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The Parliamentary Under-Secretary of State for the Home Department (Paul Goggins): I congratulate my hon. Friend the Member for Warrington, North (Helen Jones) on securing the debate. She has raised an issue that is of concern locally and to her, and I am glad that she has had an opportunity to raise it in a characteristically forthright way.
Let me give some of the background to the decision to close Bruche and the other training sites that my hon. Friend mentioned. Given the points that she raised and the copious correspondence between her and Home Office Ministers, I should say something about how the decision was made.
Until recently, police probationer training was split between an officer's home force and the Central Police Training and Development Authority, known as Centrex. Once officers are recruited, they undergo two weeks of induction and familiarisation in their own forces. They are then sent to Centrex for 12 weeks' residential training, which is followed by a couple of weeks in their own forces learning about local procedures before they go out on patrol with a tutor constable for 10 further weeks.
That system is now changing. In the summer of last year, five forces began piloting the initial police learning and development programme. That moves stage 2the residential stage with Centrexback into the force. Officers learn in their own force and their own community, often in conjunction with members of that community. That is a huge change in the system and the culture, but I believe that it will help to foster a meaningful connection with police officers in training and the communities that they will serve. It is important for the police service to develop a culture of training and qualification so that we have a fully professional service. I am pleased to say that the Adult Learning Inspectorate has evaluated the effectiveness of the pilots. It considers them to have been highly successful, and welcomes the enthusiasm and commitment of the staff involved in the programme.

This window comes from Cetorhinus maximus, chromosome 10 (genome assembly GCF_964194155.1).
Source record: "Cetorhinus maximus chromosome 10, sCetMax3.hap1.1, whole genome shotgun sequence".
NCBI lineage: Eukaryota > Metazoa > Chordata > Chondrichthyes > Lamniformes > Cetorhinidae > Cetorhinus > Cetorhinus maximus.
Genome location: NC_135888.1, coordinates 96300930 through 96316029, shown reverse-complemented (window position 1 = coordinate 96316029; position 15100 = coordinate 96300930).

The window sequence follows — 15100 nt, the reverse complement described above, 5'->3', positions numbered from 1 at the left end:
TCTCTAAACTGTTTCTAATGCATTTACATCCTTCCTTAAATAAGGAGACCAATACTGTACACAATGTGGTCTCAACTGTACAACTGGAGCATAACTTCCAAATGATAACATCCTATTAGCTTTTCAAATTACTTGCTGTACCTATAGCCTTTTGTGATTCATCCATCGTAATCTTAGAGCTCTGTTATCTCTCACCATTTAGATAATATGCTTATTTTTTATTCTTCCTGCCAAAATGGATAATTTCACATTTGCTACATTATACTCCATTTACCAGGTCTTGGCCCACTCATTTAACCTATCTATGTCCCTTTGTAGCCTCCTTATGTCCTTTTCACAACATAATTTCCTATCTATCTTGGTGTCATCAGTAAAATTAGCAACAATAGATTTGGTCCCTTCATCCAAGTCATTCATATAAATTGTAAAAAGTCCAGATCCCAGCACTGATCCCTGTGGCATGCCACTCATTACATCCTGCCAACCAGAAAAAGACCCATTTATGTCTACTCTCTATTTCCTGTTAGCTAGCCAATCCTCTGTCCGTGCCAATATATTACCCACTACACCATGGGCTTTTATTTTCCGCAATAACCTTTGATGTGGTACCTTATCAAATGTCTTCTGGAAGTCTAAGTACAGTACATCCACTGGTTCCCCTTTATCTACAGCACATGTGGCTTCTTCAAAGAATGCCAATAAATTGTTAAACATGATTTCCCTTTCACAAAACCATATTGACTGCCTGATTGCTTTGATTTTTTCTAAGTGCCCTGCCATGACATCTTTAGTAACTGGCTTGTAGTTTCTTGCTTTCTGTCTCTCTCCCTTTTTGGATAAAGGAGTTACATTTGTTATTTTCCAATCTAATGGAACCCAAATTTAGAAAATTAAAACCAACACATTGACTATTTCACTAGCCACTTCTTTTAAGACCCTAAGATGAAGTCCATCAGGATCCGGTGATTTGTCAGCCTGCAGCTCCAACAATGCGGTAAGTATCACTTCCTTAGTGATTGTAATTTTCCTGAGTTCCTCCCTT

Working to identify and address the huge challenges involved in the change, the Government and the police service are rolling the programme out across all the forces in England and Wales. Thirteen forces have already gone live, and nine more will adopt the same
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approach over the next five months. From April next year, the remaining 21 forces will be ready to go live. We are changing pretty dramatically the way in which probationer police officers are trained. One of the main consequences of that approach is that officers will no longer be sent to Centrex for their initial training. The last probationer officers to go through the old system will leave Centrex on 26 May next year.
Centrex has a number of sites around the country. Three have been used almost exclusively to provide foundation training: Ashford in Kent, Cwmbran in south Wales and Bruche in my hon. Friend's constituency. There are two other sites, Ryton near Coventry and Bramshill, where Centrex's headquarters are sited. They will continue to be used for other purposes because they are multi-functional sites.
For all those reasons, the chief executive of Centrex and his senior management team have been considering the future needs of the Centrex estate for some time. They reached what I judge to be the entirely logical and sensible conclusion that there was no value-for-money argument for retaining the three sites at Ashford, Cwmbran and Bruche. On 21 July, the Centrex board considered a paper from the chief executive that recommended the closure of the sites. I should explain that the board consists of a number of independent members, including the chair, and includes representatives from the Association of Chief Police Officers, the Association of Police Authorities and the Home Office.